The last of Elric

As an avid reader I am interested in the classics of any genre of literature, although certain genres are just not really my taste so chances are low that I will cover their classics. One of the non-mainstream classics of fantasy is Michael Moorcock‘s Elric series. I say non-mainstream because I noticed him fairly late and in the beginning I didn’t even know it was a classic of any kind. It was later on that he got referenced by a number of authors I had reading. I only saw him in the second hand bookstores and back then (pre-wikipedia days) I didn’t have any idea where to start. So basically Elric was put on my wait-list. I was hoping that some day they would publish a new and “complete” edition of what seemed to be a collection of short stories, novella’s and novels.

My patience was eventually rewarded as a few years ago a “definite” collection of the Elric stories was published in a series of six volumes. I had to order them online because, as usual, the bookstores here didn’t notice them. One thing for sure is that it is a beautiful collection. It’s not hardcover, but it does contain illustrations and besides the stories maps, covers of old editions and essays and original reviews on the Elric series.

What I had not expected was that the collection did not follow any chronological order. The main story, which is actually the end of the sage and written first by Moorcock, filled the first volume. Afterwards he wrote a number of prequels and short stories covering earlier events that added to Elric’s fame. These were, rather randomly in my opinion, put into the next volumes. So I didn’t get a “greater story”. I will probably have to do so when I want to reread it completely.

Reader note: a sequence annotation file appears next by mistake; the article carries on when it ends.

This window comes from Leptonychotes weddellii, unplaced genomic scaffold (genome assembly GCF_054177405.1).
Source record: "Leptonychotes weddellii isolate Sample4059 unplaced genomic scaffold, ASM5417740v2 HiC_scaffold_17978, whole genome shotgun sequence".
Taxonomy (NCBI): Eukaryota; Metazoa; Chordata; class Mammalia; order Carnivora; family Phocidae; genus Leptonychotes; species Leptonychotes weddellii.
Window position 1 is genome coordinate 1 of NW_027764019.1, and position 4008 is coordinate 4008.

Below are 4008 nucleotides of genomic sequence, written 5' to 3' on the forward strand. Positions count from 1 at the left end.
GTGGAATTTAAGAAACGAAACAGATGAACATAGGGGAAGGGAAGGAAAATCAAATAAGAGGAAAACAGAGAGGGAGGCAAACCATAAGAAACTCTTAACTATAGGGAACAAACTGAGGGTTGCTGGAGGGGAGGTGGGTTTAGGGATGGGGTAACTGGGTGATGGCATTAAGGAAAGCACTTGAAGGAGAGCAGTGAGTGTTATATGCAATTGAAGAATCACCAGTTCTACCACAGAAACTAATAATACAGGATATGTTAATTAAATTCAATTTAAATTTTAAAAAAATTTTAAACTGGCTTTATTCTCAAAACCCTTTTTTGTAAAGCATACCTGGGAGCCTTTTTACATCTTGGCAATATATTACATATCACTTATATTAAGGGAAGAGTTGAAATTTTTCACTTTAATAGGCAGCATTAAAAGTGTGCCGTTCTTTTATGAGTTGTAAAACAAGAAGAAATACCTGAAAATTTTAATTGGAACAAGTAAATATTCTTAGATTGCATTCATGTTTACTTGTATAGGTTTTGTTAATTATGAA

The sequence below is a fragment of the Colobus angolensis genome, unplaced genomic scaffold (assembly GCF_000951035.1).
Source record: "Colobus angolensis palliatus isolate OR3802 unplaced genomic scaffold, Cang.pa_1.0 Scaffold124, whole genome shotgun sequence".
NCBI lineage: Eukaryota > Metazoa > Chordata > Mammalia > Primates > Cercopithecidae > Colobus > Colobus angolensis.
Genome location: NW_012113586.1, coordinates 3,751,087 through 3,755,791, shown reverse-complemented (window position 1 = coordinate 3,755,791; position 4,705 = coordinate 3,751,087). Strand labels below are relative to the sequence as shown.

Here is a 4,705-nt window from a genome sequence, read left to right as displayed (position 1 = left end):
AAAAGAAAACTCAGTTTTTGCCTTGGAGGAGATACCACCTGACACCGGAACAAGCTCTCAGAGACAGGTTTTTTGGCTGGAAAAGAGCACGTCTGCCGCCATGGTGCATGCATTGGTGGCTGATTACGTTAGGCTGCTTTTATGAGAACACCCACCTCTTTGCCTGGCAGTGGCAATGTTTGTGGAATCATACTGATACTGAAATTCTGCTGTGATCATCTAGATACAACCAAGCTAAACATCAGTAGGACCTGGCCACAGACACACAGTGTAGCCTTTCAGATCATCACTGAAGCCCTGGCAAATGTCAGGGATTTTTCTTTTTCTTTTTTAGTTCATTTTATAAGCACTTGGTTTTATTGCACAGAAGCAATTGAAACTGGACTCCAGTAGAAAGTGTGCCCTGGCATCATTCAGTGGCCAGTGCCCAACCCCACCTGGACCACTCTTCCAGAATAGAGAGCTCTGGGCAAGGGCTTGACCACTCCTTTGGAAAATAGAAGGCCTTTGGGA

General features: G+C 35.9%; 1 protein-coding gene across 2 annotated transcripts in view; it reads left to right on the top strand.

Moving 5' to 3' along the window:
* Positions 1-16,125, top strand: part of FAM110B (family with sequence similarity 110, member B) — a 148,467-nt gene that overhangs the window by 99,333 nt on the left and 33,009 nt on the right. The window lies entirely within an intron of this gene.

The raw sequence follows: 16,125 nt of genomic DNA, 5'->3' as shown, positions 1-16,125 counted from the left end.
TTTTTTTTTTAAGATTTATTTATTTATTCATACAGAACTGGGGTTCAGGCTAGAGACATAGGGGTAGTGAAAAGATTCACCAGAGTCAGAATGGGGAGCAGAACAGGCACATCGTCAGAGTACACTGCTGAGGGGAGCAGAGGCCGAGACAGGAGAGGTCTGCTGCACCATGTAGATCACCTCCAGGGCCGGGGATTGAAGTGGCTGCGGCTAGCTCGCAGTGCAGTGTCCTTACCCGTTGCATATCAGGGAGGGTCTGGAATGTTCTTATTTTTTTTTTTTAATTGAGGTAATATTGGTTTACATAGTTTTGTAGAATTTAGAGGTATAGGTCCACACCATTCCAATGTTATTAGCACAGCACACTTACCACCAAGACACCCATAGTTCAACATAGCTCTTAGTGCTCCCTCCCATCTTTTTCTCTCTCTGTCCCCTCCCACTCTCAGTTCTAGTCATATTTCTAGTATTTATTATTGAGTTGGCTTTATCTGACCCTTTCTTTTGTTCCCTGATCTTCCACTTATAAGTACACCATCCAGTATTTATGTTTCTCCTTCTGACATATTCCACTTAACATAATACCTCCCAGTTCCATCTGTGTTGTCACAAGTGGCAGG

This week I received the “final” volume (you never know if Moorcock might decide to write something more, as he’s still around), called Elric: Swords And Roses (2010), containing the story The Revenge Of The Rose and other material. I have it now complete, so that is always a nice thing to have.

As I’ve read the other volumes already I do can say something here about the classic nature of the Elric series. Is it a classic? It certainly is quite different from other fantasy. The Elric series is basically a tragedy, which certainly is no easy sell. Moorcock’s writing is somewhat surrealistic, making the fantastic in fantasy even weirder. There is a lack of logic, usually explained by the machinations of higher powers that normal people won’t be able to understand. Events happen and it is all about the strange settings and oddities that the Elric series entertains. Moorcock’s prose is alright, but nowhere in the series I felt I had to read on. Taking a break was easy. I would assume that classic nature of Elric lies mainly in it’s influence on later fantasy writers. The character of Elric is so unique that they would not dare to copy him. That is also a bit a weakness in the Elric series. Besides Elric the other recurring characters remain rather two dimensional, not leaving the impact that Elric himself does. This is probably caused by the shortness of the stories. The Elric series is a collection of novels containing several stories. This leaves little space to spend time on other characters.

My own conclusion that the Elric series is certainly something to be read if you like to read many fantasy genres and want to explore the famous stories of old. If you are not much into reading fantasy the Elric stories might not be what you like or a dubious introduction to the genre. To phrase it paradoxically: The Elric series is not a fantasy classic, but a classic within the genre.

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